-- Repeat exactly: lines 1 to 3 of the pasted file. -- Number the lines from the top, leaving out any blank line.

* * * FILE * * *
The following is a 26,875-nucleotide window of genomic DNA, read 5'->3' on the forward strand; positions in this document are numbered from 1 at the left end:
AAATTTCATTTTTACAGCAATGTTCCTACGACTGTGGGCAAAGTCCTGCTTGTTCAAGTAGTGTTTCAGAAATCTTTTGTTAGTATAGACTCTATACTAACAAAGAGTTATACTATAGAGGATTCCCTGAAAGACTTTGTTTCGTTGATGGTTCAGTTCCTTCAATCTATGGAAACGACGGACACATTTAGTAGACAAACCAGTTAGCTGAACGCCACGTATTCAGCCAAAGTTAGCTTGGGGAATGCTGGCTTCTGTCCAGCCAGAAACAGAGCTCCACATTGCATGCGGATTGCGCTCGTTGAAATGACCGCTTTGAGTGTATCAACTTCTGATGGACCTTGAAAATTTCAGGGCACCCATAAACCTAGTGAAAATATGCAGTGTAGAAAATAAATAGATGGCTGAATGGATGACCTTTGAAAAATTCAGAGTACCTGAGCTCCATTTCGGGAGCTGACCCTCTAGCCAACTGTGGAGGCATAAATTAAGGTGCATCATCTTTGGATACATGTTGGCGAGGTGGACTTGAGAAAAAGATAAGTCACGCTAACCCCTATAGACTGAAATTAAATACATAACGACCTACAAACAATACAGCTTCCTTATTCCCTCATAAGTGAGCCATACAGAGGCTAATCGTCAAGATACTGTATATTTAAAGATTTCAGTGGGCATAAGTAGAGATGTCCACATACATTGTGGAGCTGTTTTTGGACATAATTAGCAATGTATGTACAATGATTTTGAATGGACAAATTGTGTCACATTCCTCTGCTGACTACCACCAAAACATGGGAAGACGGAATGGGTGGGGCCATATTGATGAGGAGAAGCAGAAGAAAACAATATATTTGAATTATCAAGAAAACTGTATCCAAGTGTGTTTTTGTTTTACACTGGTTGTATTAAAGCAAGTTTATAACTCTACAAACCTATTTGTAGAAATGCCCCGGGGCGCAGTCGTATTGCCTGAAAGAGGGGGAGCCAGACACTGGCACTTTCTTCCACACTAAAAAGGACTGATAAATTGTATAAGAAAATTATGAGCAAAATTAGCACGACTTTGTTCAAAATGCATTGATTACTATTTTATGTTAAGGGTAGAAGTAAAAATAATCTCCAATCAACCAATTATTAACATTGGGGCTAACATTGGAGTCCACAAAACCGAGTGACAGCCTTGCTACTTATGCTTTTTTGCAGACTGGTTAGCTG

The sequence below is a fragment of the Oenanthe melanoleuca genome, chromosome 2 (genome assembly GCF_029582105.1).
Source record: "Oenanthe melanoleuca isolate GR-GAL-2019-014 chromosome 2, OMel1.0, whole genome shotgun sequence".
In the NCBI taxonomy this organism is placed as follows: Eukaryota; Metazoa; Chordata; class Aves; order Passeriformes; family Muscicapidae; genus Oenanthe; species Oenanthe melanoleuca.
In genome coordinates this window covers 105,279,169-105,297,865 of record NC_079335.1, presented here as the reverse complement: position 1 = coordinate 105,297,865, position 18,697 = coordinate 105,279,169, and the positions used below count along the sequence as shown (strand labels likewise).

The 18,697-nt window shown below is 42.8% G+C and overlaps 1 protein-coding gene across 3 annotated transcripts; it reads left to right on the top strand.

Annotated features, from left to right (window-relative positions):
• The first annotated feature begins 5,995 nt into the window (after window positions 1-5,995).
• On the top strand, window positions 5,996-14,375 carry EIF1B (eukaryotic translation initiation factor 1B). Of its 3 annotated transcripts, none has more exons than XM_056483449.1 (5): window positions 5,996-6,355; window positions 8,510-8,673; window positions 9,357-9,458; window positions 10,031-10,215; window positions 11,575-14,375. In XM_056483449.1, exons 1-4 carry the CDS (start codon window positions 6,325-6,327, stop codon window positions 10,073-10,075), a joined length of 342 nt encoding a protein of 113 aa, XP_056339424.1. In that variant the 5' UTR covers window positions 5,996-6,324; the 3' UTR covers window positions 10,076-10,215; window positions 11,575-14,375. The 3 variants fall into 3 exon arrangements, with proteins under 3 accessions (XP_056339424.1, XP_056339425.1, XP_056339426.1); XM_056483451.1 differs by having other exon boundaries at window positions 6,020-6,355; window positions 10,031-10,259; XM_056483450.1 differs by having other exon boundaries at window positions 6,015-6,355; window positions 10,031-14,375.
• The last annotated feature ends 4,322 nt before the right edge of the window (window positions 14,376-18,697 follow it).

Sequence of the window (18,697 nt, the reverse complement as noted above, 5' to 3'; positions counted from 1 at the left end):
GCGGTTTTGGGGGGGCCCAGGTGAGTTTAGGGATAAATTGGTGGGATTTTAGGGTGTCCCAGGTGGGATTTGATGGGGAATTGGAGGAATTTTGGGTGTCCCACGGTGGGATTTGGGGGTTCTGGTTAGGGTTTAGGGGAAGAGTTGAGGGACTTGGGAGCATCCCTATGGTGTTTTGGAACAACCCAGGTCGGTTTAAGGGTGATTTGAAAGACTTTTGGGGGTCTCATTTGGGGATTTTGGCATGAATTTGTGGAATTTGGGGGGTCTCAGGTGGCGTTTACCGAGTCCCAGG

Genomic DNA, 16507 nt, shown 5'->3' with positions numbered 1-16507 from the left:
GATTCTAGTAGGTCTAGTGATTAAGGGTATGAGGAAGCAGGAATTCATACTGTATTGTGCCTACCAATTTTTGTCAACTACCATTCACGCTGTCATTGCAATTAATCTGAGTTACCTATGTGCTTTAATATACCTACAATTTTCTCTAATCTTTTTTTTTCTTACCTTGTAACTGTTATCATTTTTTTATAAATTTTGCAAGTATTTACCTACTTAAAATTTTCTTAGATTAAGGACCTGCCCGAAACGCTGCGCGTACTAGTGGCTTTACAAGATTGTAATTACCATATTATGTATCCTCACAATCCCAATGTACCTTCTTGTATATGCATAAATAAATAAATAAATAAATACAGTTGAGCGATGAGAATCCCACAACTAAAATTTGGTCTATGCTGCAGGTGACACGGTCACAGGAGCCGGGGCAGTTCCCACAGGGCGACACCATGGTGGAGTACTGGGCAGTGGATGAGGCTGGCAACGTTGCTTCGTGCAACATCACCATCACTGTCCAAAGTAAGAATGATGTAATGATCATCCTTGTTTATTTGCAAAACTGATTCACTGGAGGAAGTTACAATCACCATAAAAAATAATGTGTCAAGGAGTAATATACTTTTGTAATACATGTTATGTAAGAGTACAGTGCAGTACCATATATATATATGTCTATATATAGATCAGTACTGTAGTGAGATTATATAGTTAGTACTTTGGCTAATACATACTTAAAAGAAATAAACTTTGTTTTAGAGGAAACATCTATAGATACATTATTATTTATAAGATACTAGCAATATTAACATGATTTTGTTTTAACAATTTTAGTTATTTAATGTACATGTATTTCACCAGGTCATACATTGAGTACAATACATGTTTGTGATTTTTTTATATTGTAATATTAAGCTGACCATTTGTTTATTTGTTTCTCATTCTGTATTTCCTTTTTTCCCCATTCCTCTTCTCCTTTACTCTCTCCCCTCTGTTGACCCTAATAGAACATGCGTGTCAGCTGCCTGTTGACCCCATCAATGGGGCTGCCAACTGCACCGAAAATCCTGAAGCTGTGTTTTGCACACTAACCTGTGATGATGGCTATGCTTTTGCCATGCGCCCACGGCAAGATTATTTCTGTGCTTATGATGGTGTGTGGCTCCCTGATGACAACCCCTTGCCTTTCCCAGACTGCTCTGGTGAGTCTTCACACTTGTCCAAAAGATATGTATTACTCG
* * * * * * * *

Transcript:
The following is a 26,875-nucleotide window of genomic DNA, read 5'->3' on the forward strand; positions in this document are numbered from 1 at the left end:
AAATTTCATTTTTACAGCAATGTTCCTACGACTGTGGGCAAAGTCCTGCTTGTTCAAGTAGTGTTTCAGAAATCTTTTGTTAGTATAGACTCTATACTAACAAAGAGTTATACTATAGAGGATTCCCTGAAAGACTTTGTTTCGTTGATGGTTCAGTTCCTTCAATCTATGGAAACGACGGACACATTTAGTAGACAAACCAGTTAGCTGAACGCCACGTATTCAGCCAAAGTTAGCTTGGGGAATGCTGGCTTCTGTCCAGCCAGAAACAGAGCTCCACATTGCATGCGGATTGCGCTCGTTGAAATGACCGCTTTGAGTGTATCAACTTCTGATGGACCTTGAAAATTTCAGGGCACCCATAAACCTAGTGAAAATATGCAGTGTAGAAAATAAATAGATGGCTGAATGGATGACCTTTGAAAAATTCAGAGTACCTGAGCTCCATTTCGGGAGCTGACCCTCTAGCCAACTGTGGAGGCATAAATTAAGGTGCATCATCTTTGGATACATGTTGGCGAGGTGGACTTGAGAAAAAGATAAGTCACGCTAACCCCTATAGACTGAAATTAAATACATAACGACCTACAAACAATACAGCTTCCTTATTCCCTCATAAGTGAGCCATACAGAGGCTAATCGTCAAGATACTGTATATTTAAAGATTTCAGTGGGCATAAGTAGAGATGTCCACATACATTGTGGAGCTGTTTTTGGACATAATTAGCAATGTATGTACAATGATTTTGAATGGACAAATTGTGTCACATTCCTCTGCTGACTACCACCAAAACATGGGAAGACGGAATGGGTGGGGCCATATTGATGAGGAGAAGCAGAAGAAAACAATATATTTGAATTATCAAGAAAACTGTATCCAAGTGTGTTTTTGTTTTACACTGGTTGTATTAAAGCAAGTTTATAACTCTACAAACCTATTTGTAGAAATGCCCCGGGGCGCAGTCGTATTGCCTGAAAGAGGGGGAGCCAGACACTGGCACTTTCTTCCACACTAAAAAGGACTGATAAATTGTATAAGAAAATTATGAGCAAAATTAGCACGACTTTGTTCAAAATGCATTGATTACTATTTTATGTTAAGGGTAGAAGTAAAAATAATCTCCAATCAACCAATTATTAACATTGGGGCTAACATTGGAGTCCACAAAACCGAGTGACAGCCTTGCTACTTATGCTTTTTTGCAGACTGGTTAGCTG

The sequence below is a fragment of the Oenanthe melanoleuca genome, chromosome 2 (genome assembly GCF_029582105.1).